Morgan’s lawsuit stems from a June 7 crash on the New Jersey Turnpike that severely injured him and two others as well as killed comedian James McNair. The National Transportation Safety Board’s preliminary investigation found that Roper was driving 65 mph in the 60 seconds before he slammed into the van.
On the night of the night of the crash, the speed limit on that stretch of the New Jersey Turnpike was lowered from 55 mph to 45 mph because of construction. Although Roper faces various criminal charges for the incident in state court, which include death by auto, he has not been indicted at this time.
On Tuesday (Feb. 3), U.S. District Judge Michael Shipp ruled against Roper and allowed Morgan’s lawsuit to proceed, according to the Associated Press, which noted that Shipp wrote in his ruling that a delay would unfairly affect the parties in Morgan’s suit. In addition, Judge Shipp pointed out that Roper didn’t cite relevant case law to back up his claims nor did he give specific examples regarding how he would be adversely affected.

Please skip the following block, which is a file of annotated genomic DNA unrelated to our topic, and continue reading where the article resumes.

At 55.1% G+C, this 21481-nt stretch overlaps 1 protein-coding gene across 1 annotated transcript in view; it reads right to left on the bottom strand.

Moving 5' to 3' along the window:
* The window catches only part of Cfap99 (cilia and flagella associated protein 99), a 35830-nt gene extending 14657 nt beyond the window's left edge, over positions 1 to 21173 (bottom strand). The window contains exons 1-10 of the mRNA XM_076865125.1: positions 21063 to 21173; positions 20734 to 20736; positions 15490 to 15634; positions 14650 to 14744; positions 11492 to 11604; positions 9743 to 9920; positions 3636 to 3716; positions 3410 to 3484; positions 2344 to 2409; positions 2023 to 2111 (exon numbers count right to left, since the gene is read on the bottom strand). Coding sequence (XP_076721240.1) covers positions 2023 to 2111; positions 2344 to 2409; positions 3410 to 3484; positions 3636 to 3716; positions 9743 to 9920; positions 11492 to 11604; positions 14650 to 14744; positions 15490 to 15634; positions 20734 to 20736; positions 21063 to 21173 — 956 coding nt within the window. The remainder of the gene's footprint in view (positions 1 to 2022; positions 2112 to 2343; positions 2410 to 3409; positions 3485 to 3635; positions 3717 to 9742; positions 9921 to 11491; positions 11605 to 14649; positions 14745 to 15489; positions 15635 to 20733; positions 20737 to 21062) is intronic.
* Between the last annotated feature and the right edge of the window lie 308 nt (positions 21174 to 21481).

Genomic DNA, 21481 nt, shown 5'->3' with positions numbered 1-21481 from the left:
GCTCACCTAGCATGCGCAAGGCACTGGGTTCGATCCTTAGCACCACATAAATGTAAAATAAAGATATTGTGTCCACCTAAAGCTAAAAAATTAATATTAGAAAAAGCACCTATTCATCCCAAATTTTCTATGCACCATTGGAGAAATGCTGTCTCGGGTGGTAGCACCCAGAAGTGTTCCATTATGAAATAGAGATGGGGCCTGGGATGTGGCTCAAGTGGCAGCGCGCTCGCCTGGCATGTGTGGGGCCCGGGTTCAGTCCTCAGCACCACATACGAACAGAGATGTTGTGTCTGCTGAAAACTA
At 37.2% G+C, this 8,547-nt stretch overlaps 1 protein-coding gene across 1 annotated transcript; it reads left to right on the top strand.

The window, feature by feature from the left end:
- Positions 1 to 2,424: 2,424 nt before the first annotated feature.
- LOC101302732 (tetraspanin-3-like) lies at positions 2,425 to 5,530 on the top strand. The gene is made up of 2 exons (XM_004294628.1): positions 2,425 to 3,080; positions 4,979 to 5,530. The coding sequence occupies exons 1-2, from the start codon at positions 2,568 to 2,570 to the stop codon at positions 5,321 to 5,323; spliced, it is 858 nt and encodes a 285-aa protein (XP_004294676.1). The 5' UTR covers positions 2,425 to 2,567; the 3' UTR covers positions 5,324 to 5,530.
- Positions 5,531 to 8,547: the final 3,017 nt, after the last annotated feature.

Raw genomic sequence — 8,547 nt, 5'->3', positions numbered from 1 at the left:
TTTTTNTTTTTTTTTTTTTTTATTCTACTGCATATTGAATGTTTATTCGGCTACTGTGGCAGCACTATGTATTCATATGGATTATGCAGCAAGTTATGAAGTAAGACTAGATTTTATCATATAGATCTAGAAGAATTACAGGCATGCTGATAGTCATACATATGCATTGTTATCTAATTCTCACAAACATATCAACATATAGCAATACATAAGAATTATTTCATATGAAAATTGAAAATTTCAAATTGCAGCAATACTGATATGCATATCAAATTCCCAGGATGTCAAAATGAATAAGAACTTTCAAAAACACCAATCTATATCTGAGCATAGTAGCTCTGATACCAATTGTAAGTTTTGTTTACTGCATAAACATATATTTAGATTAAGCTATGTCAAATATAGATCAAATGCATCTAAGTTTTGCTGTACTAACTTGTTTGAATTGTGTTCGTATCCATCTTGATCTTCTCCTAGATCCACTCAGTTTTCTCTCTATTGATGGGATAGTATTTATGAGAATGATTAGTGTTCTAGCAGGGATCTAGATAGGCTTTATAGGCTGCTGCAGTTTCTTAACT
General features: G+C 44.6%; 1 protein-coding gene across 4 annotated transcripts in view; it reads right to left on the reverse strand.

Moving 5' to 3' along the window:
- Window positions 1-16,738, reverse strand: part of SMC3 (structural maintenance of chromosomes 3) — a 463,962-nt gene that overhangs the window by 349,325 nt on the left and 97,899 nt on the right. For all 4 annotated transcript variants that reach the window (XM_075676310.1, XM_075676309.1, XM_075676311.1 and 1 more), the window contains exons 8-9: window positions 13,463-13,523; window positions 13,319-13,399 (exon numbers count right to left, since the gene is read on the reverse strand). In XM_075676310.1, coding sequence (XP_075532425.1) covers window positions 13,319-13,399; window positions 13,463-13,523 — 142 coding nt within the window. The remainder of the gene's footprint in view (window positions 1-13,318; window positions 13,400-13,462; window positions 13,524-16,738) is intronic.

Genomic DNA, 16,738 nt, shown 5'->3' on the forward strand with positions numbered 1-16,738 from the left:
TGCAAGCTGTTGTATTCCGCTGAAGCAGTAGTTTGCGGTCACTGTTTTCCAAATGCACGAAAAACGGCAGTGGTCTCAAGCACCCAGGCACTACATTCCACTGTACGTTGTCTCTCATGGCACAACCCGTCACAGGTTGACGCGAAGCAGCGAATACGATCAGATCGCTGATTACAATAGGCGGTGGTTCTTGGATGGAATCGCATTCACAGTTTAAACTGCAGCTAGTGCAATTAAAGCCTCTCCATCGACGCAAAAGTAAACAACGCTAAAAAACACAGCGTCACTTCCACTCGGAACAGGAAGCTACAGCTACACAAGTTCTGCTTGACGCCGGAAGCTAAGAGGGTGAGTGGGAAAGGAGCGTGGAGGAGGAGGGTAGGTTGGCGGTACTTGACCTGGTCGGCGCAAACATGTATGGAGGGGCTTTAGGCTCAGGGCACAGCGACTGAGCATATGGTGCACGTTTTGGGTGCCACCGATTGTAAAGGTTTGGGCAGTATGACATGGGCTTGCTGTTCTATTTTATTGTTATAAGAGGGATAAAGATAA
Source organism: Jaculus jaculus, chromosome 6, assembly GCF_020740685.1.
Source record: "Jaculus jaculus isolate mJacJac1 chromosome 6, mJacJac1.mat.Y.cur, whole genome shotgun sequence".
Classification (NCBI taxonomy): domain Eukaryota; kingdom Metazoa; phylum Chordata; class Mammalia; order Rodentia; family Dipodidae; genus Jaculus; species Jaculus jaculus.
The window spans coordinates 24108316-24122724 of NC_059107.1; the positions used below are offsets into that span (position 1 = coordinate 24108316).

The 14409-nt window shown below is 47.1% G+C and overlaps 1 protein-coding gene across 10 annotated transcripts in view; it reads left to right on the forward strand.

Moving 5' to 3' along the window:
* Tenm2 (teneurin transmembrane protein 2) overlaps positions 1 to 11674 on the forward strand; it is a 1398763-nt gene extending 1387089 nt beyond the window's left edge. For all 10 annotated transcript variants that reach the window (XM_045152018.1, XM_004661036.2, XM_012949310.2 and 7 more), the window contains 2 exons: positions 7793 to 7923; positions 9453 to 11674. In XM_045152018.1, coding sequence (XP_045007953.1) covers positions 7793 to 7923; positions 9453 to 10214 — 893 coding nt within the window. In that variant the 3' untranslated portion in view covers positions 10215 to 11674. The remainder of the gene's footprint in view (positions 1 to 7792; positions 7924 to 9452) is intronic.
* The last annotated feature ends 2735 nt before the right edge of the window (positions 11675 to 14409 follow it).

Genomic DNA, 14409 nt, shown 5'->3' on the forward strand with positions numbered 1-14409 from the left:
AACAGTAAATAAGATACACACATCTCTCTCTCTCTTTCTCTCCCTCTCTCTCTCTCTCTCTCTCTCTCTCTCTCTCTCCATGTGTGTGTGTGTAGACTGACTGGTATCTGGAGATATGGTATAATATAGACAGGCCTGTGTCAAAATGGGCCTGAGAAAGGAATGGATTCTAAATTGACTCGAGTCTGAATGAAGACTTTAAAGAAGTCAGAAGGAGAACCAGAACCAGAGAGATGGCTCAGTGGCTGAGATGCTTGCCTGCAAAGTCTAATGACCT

Despite not being a defendant in Morgan’s federal lawsuit, Roper wanted to put himself in the suit in an effort to delay Morgan’s suit from moving forward until his criminal case was resolved. Roper argued that his right to a fair trial would be hampered and, as a result, he would, in effect, be on trial in the civil case even though he wasn’t a defendant. In addition, Roper claimed prosecutors in the criminal case would benefit from any information that was divulged.
Despite ruling against Roper, the AP mentioned that Shipp did give the Jonesboro, Ga. man the option to file another motion if information or materials are requested from him for the lawsuit while his criminal case is unresolved.
Regarding McNair, Wal-Mart reached a monetary settlement with the funnyman’s two kids two weeks ago, the AP stated. Details surrounding the amount of the settlement were not disclosed.